distinguished from darkness, truth from falsehood, right from
wrong, guidance from error, happiness from misery, and roses
from thorns. Even as He hath revealed: 'Do men think when they
say "We believe" they shall be let alone and not be put to proof?'
[229 Bahá'u'lláh, Kitab-i-Iqan, pp. 8-9.]
Returning to the story of Mirza Muhammad-'Ali, we note that during the last years of 'Abdu'l-Bahá's ministry the steadfast believers both in the East and the West were triumphant in their campaign to counteract the machinations of the Covenant-breakers. After years of fierce opposition against the Master, Mirza Muhammad-'Ali at last recognized his impotence to arrest the onward march of the Faith and retired to his den of ignominy and defeat. But as soon as 'Abdu'l-Bahá passed away he emerged into the open and audaciously attempted to seize the reins of the Cause of God and to establish himself as the successor of 'Abdu'l-Bahá. In order to do this, he gave the appearance of having changed his position of bitter enmity towards 'Abdu'l-Bahá into that of reconciliation.
The first thing he did was to appear at the gate of the Master's house, wanting to take part in a memorial meeting that was being held in His honour. A servant of the household told him to wait for permission. The Greatest Holy Leaf is reported to have sent a brief message to him:
Our Beloved does not allow and does not like you to come in, and
if you come in you will add to our sorrows.
[230 Quoted in Star of the West, vol. 12, no. 19, p. 303.]
During the short period separating the ascension of the Master and the announcement of Shoghi Effendi's appointment, the perturbing thought uppermost in the minds of some of the believers was the position of the Arch-breaker of the Covenant, Mirza Muhammad-'Ali. Was he going to succeed 'Abdu'l-Bahá as laid down in the Kitab-i-'Ahd, the Will and Testament of Bahá'u'lláh? Some were confused, wondering how the provisions of this momentous document could be allowed to come about when the very person who had assiduously tried to undermine the foundation of the Cause of God for almost 30 years was none other than Mirza Muhammad-'Ali himself. But the great majority of the believers knew that because of his deviation from the Faith, his appointment was null and void.
In the meantime, Mirza Muhammad-'Ali published far and wide his claim that according to the text of the Kitab-i-'Ahd he was now 'Abdu'l-Bahá's successor. Not only did he publish this claim among the Persian Bahá'í community but he also declared in an Egyptian newspaper that he was the successor of Bahá'u'lláh. The Bahá'ís of Egypt responded to his statement by publishing a refutation of his claims in the same newspaper. The following account by Muhammad Said Adham, an Egyptian believer, describes the events which took place during those anxiety-filled days:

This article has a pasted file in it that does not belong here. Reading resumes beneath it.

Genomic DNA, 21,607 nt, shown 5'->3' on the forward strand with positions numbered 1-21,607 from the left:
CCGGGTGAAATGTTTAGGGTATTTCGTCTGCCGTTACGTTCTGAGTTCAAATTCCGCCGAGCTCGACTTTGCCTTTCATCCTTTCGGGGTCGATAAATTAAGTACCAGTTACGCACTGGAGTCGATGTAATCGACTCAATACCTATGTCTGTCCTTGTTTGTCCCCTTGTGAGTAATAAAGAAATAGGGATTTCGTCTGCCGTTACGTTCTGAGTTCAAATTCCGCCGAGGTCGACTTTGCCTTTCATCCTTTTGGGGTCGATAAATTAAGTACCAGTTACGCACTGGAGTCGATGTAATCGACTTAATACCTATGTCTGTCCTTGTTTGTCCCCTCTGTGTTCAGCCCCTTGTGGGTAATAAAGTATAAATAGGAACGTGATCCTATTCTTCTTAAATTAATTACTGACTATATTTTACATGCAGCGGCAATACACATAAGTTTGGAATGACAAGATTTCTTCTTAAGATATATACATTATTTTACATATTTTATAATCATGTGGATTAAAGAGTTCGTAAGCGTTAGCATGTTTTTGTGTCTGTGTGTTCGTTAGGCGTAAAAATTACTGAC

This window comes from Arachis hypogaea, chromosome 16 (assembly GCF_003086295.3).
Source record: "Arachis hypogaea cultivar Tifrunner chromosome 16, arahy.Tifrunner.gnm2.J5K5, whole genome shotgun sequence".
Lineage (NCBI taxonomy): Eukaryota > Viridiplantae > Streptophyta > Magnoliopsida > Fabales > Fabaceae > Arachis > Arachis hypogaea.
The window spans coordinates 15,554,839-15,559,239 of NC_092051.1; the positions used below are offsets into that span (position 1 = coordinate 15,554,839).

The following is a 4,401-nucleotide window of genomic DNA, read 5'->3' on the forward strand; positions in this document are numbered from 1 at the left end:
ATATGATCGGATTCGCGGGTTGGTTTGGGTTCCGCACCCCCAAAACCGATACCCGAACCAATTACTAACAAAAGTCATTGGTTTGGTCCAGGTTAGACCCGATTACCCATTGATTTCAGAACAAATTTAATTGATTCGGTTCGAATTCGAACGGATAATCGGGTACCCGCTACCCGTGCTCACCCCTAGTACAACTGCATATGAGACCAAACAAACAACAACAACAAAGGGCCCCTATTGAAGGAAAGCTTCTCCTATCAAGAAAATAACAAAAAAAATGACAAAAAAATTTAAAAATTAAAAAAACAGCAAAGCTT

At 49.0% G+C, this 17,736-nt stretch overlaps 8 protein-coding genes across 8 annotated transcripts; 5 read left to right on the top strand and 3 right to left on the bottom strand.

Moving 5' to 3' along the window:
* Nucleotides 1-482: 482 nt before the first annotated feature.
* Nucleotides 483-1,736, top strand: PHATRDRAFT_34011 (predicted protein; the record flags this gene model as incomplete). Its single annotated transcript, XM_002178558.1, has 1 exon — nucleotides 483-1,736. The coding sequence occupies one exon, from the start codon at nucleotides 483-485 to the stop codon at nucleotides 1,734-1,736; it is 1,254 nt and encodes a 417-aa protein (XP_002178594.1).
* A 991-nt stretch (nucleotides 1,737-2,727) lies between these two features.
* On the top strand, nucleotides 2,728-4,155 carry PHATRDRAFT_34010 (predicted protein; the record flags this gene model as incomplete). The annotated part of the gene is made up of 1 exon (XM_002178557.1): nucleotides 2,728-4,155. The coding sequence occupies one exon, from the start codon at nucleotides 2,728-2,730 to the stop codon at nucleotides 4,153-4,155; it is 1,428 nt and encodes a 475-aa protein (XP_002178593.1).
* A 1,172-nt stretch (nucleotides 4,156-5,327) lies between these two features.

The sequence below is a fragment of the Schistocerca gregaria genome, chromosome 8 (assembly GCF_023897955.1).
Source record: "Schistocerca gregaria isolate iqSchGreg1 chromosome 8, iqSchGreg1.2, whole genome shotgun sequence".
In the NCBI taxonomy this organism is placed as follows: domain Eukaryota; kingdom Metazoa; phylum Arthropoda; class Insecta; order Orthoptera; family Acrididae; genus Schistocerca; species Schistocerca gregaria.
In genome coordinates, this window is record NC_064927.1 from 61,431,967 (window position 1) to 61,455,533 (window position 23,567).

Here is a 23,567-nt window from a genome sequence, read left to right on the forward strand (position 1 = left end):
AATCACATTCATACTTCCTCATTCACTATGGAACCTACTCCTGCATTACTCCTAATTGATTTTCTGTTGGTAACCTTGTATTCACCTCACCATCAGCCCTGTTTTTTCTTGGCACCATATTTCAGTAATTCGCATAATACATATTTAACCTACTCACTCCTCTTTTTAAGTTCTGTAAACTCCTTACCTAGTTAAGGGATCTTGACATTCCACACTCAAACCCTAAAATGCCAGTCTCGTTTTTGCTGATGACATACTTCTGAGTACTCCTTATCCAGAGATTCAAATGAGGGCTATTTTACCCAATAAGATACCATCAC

A few days after this we had at telegram from the family of
'Abdu'l-Bahá in reply to all cables sent from Egypt to Haifa, which read
'The beauty of the Beloved disappeared and the hearts are
melted by this great calamity. Our only hope is to raise the banner
of the Covenant, and with all righteousness, unity and servitude
we serve His sublime threshold.'
A few days later the great violator addressed the Bahá'ís
through the columns of the Arabic newspapers, calling upon them
to follow him, according, as he stated, to the will of Bahá'u'lláh,
pretending, in his call, that although he had been separated from
his brother by God's destiny, yet the filial relationship and hearty
sensations were strong in his heart, and he tried outwardly to show
sorrow for the passing of 'Abdu'l-Bahá. One of his only two followers
in Alexandria confirmed his call on a page of the same paper,
but the House of Spirituality in Cairo replied and contested both
statements, stating in effect that this violator is not recognized at
all by the Bahá'ís, and since he has violated the Covenant of
Bahá'u'lláh for thirty years, he is not considered among the
Bahá'ís, and has not the authority to speak in their behalf, for all
the affairs of the Bahá'ís are now directed by the Houses of Spirituality,
all over the world, whose members are elected and who will
come under the control of the House of Justice, and they are the
only representatives of the Bahá'ís. And this violator is not a Bahá'í
in the true sense of the word and according to the dictates of
Bahá'u'lláh. This reply was given especially for the benefit of the
public, to give them correct information and to prove to them that
the violators are not Bahá'ís and were cut off thirty years ago by
their disobedience to the command of Bahá'u'lláh to turn, after
His departure, to the Centre of the Covenant, 'Abdu'l-Bahá, and
by their harmful actions to the Cause.
The reply produced the desired effect and we, individually,
spread it among the inquirers and thus enlarged the circle of its
[231 ibid. pp. 294-5. (Quoted in Star of the West, vol. 12, no. 19.)]
In the United States of America a public statement was issued by Shu'a'u'llah, that son of the Arch-breaker of the Covenant who had been involved in the conspiracy to put 'Abdu'l-Bahá to death. In it he invited the American Bahá'ís to turn to his father, who, he claimed, was the legitimate successor of Bahá'u'lláh after 'Abdu'l-Bahá. His call was utterly ignored by the believers in the West.
In Persia, with the exception of a few Covenant-breakers, the Bahá'í community paid no attention to Muhammad-'Ali's circular letters claiming successorship of 'Abdu'l-Bahá. The publication of the Will and Testament among the believers brought much comfort and consolation to their hearts; they realized that the Master had not abandoned them but rather had left the custodianship of the Cause of God in the hands of Shoghi Effendi, His eldest grandson, whom He appointed the Guardian of the Faith and the Interpreter of the holy writings.